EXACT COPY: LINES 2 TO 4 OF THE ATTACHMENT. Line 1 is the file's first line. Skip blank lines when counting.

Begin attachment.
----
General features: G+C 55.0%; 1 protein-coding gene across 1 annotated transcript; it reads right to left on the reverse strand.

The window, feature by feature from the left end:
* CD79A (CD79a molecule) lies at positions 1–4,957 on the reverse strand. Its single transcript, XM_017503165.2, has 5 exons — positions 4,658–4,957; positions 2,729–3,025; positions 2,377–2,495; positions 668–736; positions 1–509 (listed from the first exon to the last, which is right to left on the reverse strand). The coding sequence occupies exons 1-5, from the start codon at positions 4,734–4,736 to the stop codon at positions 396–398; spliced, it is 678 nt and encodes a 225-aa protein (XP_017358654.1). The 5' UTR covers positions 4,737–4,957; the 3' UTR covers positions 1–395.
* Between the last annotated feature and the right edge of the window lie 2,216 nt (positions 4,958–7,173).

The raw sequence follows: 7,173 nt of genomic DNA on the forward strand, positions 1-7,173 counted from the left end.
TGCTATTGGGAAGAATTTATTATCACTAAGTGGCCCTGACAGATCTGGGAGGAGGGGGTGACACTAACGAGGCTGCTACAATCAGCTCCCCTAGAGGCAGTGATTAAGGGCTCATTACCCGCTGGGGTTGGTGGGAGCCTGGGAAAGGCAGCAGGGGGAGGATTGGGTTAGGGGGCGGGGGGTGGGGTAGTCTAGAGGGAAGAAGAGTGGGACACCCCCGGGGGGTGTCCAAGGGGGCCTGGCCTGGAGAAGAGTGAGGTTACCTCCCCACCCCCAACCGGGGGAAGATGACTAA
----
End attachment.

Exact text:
The window, feature by feature from the left end:
* CD79A (CD79a molecule) lies at positions 1–4,957 on the reverse strand. Its single transcript, XM_017503165.2, has 5 exons — positions 4,658–4,957; positions 2,729–3,025; positions 2,377–2,495; positions 668–736; positions 1–509 (listed from the first exon to the last, which is right to left on the reverse strand). The coding sequence occupies exons 1-5, from the start codon at positions 4,734–4,736 to the stop codon at positions 396–398; spliced, it is 678 nt and encodes a 225-aa protein (XP_017358654.1). The 5' UTR covers positions 4,737–4,957; the 3' UTR covers positions 1–395.
* Between the last annotated feature and the right edge of the window lie 2,216 nt (positions 4,958–7,173).